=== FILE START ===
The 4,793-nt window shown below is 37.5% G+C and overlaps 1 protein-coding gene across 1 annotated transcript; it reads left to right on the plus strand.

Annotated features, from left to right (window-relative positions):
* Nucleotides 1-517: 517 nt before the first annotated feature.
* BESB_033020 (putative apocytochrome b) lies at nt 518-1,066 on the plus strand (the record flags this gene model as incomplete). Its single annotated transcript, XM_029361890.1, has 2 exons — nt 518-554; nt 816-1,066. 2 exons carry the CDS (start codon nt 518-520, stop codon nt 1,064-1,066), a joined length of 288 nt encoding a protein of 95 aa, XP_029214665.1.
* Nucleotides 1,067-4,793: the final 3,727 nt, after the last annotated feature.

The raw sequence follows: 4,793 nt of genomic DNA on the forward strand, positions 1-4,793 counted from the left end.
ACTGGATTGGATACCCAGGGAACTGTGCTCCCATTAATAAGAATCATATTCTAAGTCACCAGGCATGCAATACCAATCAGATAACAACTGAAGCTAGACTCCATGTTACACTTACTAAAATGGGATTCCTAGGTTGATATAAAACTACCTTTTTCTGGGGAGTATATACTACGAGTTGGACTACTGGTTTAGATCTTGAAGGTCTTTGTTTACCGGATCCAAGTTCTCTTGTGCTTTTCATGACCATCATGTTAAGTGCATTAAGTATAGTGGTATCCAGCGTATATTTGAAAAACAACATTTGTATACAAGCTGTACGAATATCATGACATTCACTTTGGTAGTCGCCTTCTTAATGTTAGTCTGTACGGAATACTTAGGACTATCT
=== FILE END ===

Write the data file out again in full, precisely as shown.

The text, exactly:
The 4,793-nt window shown below is 37.5% G+C and overlaps 1 protein-coding gene across 1 annotated transcript; it reads left to right on the plus strand.

Annotated features, from left to right (window-relative positions):
* Nucleotides 1-517: 517 nt before the first annotated feature.
* BESB_033020 (putative apocytochrome b) lies at nt 518-1,066 on the plus strand (the record flags this gene model as incomplete). Its single annotated transcript, XM_029361890.1, has 2 exons — nt 518-554; nt 816-1,066. 2 exons carry the CDS (start codon nt 518-520, stop codon nt 1,064-1,066), a joined length of 288 nt encoding a protein of 95 aa, XP_029214665.1.
* Nucleotides 1,067-4,793: the final 3,727 nt, after the last annotated feature.

The raw sequence follows: 4,793 nt of genomic DNA on the forward strand, positions 1-4,793 counted from the left end.
ACTGGATTGGATACCCAGGGAACTGTGCTCCCATTAATAAGAATCATATTCTAAGTCACCAGGCATGCAATACCAATCAGATAACAACTGAAGCTAGACTCCATGTTACACTTACTAAAATGGGATTCCTAGGTTGATATAAAACTACCTTTTTCTGGGGAGTATATACTACGAGTTGGACTACTGGTTTAGATCTTGAAGGTCTTTGTTTACCGGATCCAAGTTCTCTTGTGCTTTTCATGACCATCATGTTAAGTGCATTAAGTATAGTGGTATCCAGCGTATATTTGAAAAACAACATTTGTATACAAGCTGTACGAATATCATGACATTCACTTTGGTAGTCGCCTTCTTAATGTTAGTCTGTACGGAATACTTAGGACTATCT